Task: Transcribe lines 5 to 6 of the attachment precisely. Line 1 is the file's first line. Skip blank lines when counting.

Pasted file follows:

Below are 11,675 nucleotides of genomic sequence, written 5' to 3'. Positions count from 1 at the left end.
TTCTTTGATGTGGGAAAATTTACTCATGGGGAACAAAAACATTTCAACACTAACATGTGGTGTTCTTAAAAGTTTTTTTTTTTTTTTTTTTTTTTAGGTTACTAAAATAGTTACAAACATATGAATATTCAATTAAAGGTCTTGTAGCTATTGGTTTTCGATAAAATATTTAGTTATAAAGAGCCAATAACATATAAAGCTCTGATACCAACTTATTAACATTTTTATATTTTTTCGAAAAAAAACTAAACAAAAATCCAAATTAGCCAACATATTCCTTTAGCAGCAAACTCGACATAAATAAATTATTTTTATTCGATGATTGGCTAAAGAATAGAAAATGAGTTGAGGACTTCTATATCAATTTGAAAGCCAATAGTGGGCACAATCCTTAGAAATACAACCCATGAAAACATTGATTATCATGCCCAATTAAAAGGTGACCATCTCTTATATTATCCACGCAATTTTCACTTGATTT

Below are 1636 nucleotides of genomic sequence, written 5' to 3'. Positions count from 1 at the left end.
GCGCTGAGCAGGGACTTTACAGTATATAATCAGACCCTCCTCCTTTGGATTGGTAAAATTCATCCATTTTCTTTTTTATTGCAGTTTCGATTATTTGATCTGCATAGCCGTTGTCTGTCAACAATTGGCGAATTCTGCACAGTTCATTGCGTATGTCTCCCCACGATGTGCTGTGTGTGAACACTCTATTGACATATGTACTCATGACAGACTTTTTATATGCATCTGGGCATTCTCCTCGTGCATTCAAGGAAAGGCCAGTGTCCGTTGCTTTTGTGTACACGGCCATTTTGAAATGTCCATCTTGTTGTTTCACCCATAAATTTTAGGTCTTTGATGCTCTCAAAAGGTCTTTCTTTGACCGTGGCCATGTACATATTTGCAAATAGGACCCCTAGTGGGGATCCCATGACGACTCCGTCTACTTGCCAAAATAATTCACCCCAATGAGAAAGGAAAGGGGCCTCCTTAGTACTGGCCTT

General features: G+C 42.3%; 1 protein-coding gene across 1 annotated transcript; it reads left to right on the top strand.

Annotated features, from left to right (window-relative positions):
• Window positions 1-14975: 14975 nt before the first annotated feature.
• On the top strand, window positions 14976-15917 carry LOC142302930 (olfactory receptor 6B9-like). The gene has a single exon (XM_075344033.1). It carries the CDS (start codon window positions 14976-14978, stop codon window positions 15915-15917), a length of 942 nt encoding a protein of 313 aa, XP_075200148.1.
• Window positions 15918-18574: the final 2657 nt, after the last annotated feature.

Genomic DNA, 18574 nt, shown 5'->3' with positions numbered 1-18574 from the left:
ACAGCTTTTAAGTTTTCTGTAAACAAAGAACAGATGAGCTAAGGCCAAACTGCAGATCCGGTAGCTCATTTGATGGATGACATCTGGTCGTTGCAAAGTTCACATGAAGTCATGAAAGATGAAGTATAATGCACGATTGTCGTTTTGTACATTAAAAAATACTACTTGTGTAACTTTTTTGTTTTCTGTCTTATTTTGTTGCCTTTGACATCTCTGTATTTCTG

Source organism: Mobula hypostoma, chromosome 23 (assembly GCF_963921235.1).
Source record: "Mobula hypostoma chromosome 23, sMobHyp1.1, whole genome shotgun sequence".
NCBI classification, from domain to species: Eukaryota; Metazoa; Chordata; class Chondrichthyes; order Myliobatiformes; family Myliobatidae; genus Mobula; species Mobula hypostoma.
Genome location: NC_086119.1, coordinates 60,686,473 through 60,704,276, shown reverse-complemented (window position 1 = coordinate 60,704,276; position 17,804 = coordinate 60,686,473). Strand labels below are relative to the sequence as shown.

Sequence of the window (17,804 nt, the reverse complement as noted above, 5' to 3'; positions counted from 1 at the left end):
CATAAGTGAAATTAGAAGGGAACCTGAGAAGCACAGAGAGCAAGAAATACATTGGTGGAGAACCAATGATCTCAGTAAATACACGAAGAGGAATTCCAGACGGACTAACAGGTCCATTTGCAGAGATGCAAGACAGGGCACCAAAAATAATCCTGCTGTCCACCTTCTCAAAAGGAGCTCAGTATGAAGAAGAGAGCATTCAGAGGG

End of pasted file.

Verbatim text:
General features: G+C 42.3%; 1 protein-coding gene across 1 annotated transcript; it reads left to right on the top strand.

Annotated features, from left to right (window-relative positions):